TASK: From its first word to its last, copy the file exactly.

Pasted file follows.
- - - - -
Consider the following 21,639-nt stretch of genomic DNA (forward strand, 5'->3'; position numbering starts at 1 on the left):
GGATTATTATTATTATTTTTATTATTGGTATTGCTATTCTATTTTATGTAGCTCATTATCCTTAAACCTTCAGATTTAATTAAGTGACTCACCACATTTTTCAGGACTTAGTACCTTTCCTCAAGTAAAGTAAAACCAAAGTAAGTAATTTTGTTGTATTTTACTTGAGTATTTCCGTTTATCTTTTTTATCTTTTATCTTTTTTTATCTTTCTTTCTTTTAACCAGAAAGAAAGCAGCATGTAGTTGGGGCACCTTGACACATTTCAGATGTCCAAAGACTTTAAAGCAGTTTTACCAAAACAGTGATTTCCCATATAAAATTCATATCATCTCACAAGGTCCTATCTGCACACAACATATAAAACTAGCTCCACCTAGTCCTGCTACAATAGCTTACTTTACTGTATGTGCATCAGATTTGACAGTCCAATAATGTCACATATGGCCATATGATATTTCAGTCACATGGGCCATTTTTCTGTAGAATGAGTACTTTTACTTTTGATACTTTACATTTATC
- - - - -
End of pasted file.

Consider the following 21,639-nt stretch of genomic DNA (forward strand, 5'->3'; position numbering starts at 1 on the left):
GGATTATTATTATTATTTTTATTATTGGTATTGCTATTCTATTTTATGTAGCTCATTATCCTTAAACCTTCAGATTTAATTAAGTGACTCACCACATTTTTCAGGACTTAGTACCTTTCCTCAAGTAAAGTAAAACCAAAGTAAGTAATTTTGTTGTATTTTACTTGAGTATTTCCGTTTATCTTTTTTATCTTTTATCTTTTTTTATCTTTCTTTCTTTTAACCAGAAAGAAAGCAGCATGTAGTTGGGGCACCTTGACACATTTCAGATGTCCAAAGACTTTAAAGCAGTTTTACCAAAACAGTGATTTCCCATATAAAATTCATATCATCTCACAAGGTCCTATCTGCACACAACATATAAAACTAGCTCCACCTAGTCCTGCTACAATAGCTTACTTTACTGTATGTGCATCAGATTTGACAGTCCAATAATGTCACATATGGCCATATGATATTTCAGTCACATGGGCCATTTTTCTGTAGAATGAGTACTTTTACTTTTGATACTTTACATTTATC